The classic country duet by frequent collaborators Conway Twitty and Loretta Lynn wrapped up 65 percent of the votes cast. Trailing were Mississippi by Afroman, 21%; Free State of Jones by Cary Hudson, 9 percent, and Blues Come Yonder by L.C. Ulmer, 5 percent.
The Playlist salutes the significance of Mississippi music during our state’s bicentennial celebration. Songs selected in previous rounds of voting include:
• Stop! In the Name of Love from The Supremes with Greenville’s Mary Wilson
• Chain Gang by Sam Cooke
• Hoochie Coochie Man by Muddy Waters and Willie Dixon
• Mississippi River by Paul Davis
• Misty Blue by Dorothy Moore
• Heartbreak Hotel by Elvis Presley
• Hello Darlin’ by Conway Twitty
• Stand by Your Man by Tammy Wynette
• Great Balls of Fire by Jerry Lee Lewis
• Come Monday by Jimmy Buffett
• Ode to Billie Joe by Bobbie Gentry
• The Thrill is Gone by B.B. King
• Cross Road Blues by Robert Johnson
Next up, four new nominees: Born in Mississippi by Chris Ledoux, Down in Mississippi (Up to No Good) by Sugarland, 13 Days by Dave Mack and Don’t Leave Me This Way by Thelma Houston.
You can listen to the new entries and vote for your favorite on mississippitoday.org. You also can vote on our Twitter account. Every two weeks through the fall, a fresh ballot of four new nominees will be published.
To be nominated, songs must be about Mississippi or performed by Mississippi artists. All of the contenders were selected by Mississippi music experts, Mississippi Today and The ‘Sip magazine.
Round 15 contenders
• Chris LeDoux was a country music singer-songwriter, bronze sculptor and hall of fame rodeo champion born in Biloxi. His song, Born in Mississippi, is a thank you letter to his home state, where he lived until he was 12 years old. LeDoux, who moved to Texas and Tennessee and later to Wyoming to pursue his rodeo dreams, recorded 36 albums, many of which were self-released, and sold more than 6 million units in the United States. He was awarded two gold and one platinum album certifications from the Recording Industry Association of America, was nominated for a Grammy Award and was honored with the Academy of Country Music Music Cliffie Stone Pioneer Award. LeDoux died in 2005 from liver disease. His life and career are honored on the Mississippi Country Music Trail.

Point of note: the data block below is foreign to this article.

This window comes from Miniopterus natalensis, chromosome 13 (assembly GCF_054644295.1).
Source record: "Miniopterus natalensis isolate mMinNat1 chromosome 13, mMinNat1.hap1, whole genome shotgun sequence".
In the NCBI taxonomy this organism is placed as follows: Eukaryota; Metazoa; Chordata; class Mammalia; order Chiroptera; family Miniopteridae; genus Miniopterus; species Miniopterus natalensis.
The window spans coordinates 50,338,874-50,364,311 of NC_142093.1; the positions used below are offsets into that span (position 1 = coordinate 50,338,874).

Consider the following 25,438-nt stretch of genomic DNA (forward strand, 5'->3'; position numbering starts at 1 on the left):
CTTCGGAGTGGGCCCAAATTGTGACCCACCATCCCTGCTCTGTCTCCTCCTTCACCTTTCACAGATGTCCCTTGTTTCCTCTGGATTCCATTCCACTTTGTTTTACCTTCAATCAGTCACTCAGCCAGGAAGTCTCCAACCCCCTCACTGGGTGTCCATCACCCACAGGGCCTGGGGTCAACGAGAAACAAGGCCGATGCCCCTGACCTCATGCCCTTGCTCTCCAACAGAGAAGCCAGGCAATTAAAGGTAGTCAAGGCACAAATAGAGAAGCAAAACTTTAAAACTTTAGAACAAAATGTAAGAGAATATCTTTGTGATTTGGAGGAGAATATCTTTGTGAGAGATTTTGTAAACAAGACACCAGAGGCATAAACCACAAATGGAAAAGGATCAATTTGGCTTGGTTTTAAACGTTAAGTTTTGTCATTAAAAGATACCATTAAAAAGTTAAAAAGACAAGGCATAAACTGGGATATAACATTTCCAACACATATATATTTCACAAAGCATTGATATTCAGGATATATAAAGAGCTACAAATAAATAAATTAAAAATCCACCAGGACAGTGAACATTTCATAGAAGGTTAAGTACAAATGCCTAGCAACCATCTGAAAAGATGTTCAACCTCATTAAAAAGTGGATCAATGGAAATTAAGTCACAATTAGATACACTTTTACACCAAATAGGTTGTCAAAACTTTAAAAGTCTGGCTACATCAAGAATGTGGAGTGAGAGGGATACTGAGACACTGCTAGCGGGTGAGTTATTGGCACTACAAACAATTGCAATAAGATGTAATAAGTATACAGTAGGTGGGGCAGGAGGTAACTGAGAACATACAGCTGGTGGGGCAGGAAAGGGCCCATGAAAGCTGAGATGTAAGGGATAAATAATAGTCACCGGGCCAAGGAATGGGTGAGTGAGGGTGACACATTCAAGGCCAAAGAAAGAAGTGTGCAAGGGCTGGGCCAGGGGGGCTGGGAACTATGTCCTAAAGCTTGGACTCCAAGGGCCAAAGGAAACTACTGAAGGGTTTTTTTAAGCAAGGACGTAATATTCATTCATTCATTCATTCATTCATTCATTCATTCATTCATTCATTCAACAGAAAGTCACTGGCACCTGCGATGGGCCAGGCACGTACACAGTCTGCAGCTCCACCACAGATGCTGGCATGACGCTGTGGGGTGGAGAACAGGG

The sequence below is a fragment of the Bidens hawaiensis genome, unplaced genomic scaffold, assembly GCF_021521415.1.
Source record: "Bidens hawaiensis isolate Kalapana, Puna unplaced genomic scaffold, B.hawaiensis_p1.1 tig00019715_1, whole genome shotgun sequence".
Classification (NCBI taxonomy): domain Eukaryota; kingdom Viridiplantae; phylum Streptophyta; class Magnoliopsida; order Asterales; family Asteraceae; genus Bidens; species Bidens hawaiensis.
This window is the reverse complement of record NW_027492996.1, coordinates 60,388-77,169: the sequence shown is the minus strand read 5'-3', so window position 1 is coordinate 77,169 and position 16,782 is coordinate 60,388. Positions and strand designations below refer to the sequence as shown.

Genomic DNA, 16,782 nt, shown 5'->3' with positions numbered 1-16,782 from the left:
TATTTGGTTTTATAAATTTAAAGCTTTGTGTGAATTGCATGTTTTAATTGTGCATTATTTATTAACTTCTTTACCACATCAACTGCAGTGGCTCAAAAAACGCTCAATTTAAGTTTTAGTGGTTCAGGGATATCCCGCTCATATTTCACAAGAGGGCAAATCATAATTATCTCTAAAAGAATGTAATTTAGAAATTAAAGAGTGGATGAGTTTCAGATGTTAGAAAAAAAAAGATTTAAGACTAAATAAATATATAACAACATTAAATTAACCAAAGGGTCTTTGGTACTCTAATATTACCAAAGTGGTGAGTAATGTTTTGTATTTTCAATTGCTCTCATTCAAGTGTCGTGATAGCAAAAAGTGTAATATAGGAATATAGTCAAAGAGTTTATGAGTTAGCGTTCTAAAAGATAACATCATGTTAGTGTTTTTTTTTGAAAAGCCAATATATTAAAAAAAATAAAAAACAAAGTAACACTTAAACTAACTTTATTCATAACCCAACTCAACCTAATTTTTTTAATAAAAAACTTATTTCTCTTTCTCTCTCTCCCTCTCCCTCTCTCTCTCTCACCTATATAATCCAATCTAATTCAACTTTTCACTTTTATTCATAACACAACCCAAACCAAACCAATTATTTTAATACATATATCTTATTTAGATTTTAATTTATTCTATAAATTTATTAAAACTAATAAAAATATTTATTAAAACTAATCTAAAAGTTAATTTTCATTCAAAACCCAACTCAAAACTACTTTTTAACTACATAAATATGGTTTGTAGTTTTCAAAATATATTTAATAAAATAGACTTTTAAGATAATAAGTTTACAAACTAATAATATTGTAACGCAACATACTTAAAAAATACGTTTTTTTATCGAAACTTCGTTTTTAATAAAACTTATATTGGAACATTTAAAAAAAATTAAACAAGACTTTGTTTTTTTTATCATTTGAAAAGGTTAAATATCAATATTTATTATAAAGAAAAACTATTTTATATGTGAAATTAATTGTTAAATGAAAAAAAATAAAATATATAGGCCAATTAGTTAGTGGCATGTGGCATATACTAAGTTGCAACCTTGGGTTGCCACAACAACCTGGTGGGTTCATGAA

• Down in Mississippi (Up to No Good), the fourth and final single from the album Twice the Speed of Life, was written and recorded by country music group Sugarland in 2006. It was Sugarland’s only album as a trio, including Kristian Bush, Jennifer Nettles and Kristen Hall. Hall departed the group after Twice the Speed of Life. Sugarland performed Down in Mississippi at the 2006 CMT Music Awards and the Academy of Country Music Awards. The song spent 20 weeks on the Hot Country Songs chart and peaked at No. 1 on Bubbling Under Hot 100, a chart published weekly by Billboard magazine in the United States.
• Thelma Houston, a singer and actress born in Leland, scored a massive international hit in 1977 with her Motown cover of Don’t Leave Me This Way. The song topped the soul singles chart and the Billboard Hot 100. More reflective of mid-’70s pop culture, Don’t Leave Me This Way was on a continuous audio loop in discos around the world. It was featured on the soundtrack of the movie Looking for Mr. Goodbar, starring Diane Keaton and Richard Gere, in 1977, and in the following year, Don’t Leave Me This Way won the award for Best R&B Vocal Performance, Female at the 20th Annual Grammy Awards. Houston continued to record music in the 1980s and ’90s. In 2000, she toured throughout Australia in the stage musical Fame. Houston has sung Don’t Leave Me This Way on dozens of TV shows, including NBC’s Today Show, ABC’s Motown 45 and American Idol. Don’t Leave Me This Way was counted among the greatest dance songs by VH1 in 2000 and was ranked No. 86 on the channel’s countdown of The 100 Greatest One-Hit Wonders.
• 13 Days by Mississippi soul singer Dave Mack of Mendenhall was released in 2005 on Mack’s first and only album, also titled 13 Days. The song is a slow tempo version of Smokey Robinson’s Tracks of My Tears. Mack, who hasn’t recorded or toured much since his album release, is still considered a staple on the Jackson soul scene.